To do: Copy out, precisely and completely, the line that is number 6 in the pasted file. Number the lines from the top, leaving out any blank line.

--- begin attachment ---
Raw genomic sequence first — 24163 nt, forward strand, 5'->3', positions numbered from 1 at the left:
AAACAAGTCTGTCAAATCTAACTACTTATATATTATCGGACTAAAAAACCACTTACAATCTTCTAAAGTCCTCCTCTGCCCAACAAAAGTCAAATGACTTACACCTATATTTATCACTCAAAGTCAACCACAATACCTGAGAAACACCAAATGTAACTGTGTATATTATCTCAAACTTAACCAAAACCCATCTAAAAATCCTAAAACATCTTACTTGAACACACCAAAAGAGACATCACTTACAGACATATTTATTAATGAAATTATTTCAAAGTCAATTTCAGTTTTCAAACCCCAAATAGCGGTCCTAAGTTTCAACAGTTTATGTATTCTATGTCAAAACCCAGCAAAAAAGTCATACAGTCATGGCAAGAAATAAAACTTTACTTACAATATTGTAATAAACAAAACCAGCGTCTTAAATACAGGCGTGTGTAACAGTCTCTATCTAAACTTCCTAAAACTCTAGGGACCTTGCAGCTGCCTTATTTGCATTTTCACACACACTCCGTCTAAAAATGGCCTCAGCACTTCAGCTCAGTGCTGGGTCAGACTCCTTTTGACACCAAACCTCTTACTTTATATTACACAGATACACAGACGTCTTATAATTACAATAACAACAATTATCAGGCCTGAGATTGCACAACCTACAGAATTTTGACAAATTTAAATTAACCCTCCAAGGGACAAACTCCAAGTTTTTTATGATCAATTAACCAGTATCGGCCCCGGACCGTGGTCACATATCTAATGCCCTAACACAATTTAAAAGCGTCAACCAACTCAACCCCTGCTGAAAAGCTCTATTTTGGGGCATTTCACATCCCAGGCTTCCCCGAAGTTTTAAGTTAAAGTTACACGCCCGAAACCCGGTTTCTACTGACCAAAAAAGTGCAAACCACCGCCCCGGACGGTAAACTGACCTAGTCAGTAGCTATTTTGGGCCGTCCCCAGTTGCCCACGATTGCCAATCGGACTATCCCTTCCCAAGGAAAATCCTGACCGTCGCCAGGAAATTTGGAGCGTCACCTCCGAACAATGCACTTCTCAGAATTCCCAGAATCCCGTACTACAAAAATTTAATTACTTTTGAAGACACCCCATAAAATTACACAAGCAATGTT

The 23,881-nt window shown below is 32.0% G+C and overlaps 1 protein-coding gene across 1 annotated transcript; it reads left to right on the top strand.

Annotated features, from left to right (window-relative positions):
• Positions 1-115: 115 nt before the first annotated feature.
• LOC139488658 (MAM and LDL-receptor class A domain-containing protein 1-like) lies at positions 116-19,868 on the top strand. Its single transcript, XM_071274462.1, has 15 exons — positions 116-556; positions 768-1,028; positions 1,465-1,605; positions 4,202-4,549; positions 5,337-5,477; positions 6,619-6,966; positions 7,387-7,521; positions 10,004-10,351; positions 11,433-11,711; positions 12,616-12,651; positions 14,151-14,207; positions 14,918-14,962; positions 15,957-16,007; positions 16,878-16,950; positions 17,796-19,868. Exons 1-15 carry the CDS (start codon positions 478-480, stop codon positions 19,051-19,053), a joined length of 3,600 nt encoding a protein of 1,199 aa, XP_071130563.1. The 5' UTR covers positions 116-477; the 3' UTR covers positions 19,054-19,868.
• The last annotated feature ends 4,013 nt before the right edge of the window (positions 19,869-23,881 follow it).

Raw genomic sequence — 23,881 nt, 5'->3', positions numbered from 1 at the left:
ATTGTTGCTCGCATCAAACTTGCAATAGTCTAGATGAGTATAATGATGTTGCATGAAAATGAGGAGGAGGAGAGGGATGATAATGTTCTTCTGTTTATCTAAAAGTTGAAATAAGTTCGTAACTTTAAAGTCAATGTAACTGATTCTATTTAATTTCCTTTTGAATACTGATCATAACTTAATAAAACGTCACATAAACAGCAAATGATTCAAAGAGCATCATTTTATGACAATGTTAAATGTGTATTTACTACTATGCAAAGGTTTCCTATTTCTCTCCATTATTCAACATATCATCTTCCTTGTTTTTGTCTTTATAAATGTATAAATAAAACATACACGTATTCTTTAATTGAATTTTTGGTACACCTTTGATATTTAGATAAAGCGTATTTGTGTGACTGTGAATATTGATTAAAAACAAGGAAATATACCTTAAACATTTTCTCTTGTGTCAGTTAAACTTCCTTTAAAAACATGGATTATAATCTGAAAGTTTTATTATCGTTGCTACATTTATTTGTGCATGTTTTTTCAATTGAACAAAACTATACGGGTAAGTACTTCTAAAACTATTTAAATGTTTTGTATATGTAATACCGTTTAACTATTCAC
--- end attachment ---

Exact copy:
• LOC139488658 (MAM and LDL-receptor class A domain-containing protein 1-like) lies at positions 116-19,868 on the top strand. Its single transcript, XM_071274462.1, has 15 exons — positions 116-556; positions 768-1,028; positions 1,465-1,605; positions 4,202-4,549; positions 5,337-5,477; positions 6,619-6,966; positions 7,387-7,521; positions 10,004-10,351; positions 11,433-11,711; positions 12,616-12,651; positions 14,151-14,207; positions 14,918-14,962; positions 15,957-16,007; positions 16,878-16,950; positions 17,796-19,868. Exons 1-15 carry the CDS (start codon positions 478-480, stop codon positions 19,051-19,053), a joined length of 3,600 nt encoding a protein of 1,199 aa, XP_071130563.1. The 5' UTR covers positions 116-477; the 3' UTR covers positions 19,054-19,868.